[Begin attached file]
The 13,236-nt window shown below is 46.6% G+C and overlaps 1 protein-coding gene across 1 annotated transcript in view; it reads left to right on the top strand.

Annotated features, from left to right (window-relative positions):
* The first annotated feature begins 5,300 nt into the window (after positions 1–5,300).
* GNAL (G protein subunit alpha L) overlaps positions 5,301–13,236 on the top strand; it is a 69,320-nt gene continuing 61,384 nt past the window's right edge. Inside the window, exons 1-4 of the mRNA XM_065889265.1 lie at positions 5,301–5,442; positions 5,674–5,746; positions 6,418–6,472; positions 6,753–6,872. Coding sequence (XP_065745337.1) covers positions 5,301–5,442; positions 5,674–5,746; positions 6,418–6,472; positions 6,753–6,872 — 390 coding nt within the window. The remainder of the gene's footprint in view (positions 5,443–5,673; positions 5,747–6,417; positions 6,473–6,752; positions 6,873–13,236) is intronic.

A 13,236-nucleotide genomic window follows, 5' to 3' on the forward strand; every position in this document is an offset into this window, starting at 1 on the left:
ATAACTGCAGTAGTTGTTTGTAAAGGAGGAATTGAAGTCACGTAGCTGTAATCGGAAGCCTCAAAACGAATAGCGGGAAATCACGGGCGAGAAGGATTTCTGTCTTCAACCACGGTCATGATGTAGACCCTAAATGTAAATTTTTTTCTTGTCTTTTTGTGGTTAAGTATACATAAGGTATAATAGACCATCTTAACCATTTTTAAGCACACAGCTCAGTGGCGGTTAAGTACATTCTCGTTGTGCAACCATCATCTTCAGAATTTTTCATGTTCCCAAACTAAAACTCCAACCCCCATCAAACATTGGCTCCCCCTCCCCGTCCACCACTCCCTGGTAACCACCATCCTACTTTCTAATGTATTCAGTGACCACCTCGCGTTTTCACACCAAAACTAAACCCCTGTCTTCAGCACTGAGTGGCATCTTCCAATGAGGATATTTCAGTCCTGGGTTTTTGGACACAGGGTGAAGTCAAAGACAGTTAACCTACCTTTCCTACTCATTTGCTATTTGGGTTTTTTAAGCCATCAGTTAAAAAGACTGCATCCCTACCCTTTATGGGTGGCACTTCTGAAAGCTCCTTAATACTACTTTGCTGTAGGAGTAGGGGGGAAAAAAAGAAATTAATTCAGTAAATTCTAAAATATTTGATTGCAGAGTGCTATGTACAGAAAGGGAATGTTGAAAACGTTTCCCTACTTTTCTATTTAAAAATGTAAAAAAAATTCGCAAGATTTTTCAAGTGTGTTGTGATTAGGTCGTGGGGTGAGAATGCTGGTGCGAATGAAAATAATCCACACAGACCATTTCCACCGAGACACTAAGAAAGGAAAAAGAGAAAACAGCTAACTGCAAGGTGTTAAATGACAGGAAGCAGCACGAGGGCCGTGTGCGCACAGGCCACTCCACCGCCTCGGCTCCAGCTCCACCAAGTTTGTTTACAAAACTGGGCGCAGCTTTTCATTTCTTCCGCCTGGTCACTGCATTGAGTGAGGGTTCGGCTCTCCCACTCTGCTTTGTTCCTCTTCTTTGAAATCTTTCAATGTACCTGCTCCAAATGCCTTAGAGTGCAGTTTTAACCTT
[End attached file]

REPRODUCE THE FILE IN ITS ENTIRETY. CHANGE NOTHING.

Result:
The 13,236-nt window shown below is 46.6% G+C and overlaps 1 protein-coding gene across 1 annotated transcript in view; it reads left to right on the top strand.

Annotated features, from left to right (window-relative positions):
* The first annotated feature begins 5,300 nt into the window (after positions 1–5,300).
* GNAL (G protein subunit alpha L) overlaps positions 5,301–13,236 on the top strand; it is a 69,320-nt gene continuing 61,384 nt past the window's right edge. Inside the window, exons 1-4 of the mRNA XM_065889265.1 lie at positions 5,301–5,442; positions 5,674–5,746; positions 6,418–6,472; positions 6,753–6,872. Coding sequence (XP_065745337.1) covers positions 5,301–5,442; positions 5,674–5,746; positions 6,418–6,472; positions 6,753–6,872 — 390 coding nt within the window. The remainder of the gene's footprint in view (positions 5,443–5,673; positions 5,747–6,417; positions 6,473–6,752; positions 6,873–13,236) is intronic.

A 13,236-nucleotide genomic window follows, 5' to 3' on the forward strand; every position in this document is an offset into this window, starting at 1 on the left:
ATAACTGCAGTAGTTGTTTGTAAAGGAGGAATTGAAGTCACGTAGCTGTAATCGGAAGCCTCAAAACGAATAGCGGGAAATCACGGGCGAGAAGGATTTCTGTCTTCAACCACGGTCATGATGTAGACCCTAAATGTAAATTTTTTTCTTGTCTTTTTGTGGTTAAGTATACATAAGGTATAATAGACCATCTTAACCATTTTTAAGCACACAGCTCAGTGGCGGTTAAGTACATTCTCGTTGTGCAACCATCATCTTCAGAATTTTTCATGTTCCCAAACTAAAACTCCAACCCCCATCAAACATTGGCTCCCCCTCCCCGTCCACCACTCCCTGGTAACCACCATCCTACTTTCTAATGTATTCAGTGACCACCTCGCGTTTTCACACCAAAACTAAACCCCTGTCTTCAGCACTGAGTGGCATCTTCCAATGAGGATATTTCAGTCCTGGGTTTTTGGACACAGGGTGAAGTCAAAGACAGTTAACCTACCTTTCCTACTCATTTGCTATTTGGGTTTTTTAAGCCATCAGTTAAAAAGACTGCATCCCTACCCTTTATGGGTGGCACTTCTGAAAGCTCCTTAATACTACTTTGCTGTAGGAGTAGGGGGGAAAAAAAGAAATTAATTCAGTAAATTCTAAAATATTTGATTGCAGAGTGCTATGTACAGAAAGGGAATGTTGAAAACGTTTCCCTACTTTTCTATTTAAAAATGTAAAAAAAATTCGCAAGATTTTTCAAGTGTGTTGTGATTAGGTCGTGGGGTGAGAATGCTGGTGCGAATGAAAATAATCCACACAGACCATTTCCACCGAGACACTAAGAAAGGAAAAAGAGAAAACAGCTAACTGCAAGGTGTTAAATGACAGGAAGCAGCACGAGGGCCGTGTGCGCACAGGCCACTCCACCGCCTCGGCTCCAGCTCCACCAAGTTTGTTTACAAAACTGGGCGCAGCTTTTCATTTCTTCCGCCTGGTCACTGCATTGAGTGAGGGTTCGGCTCTCCCACTCTGCTTTGTTCCTCTTCTTTGAAATCTTTCAATGTACCTGCTCCAAATGCCTTAGAGTGCAGTTTTAACCTT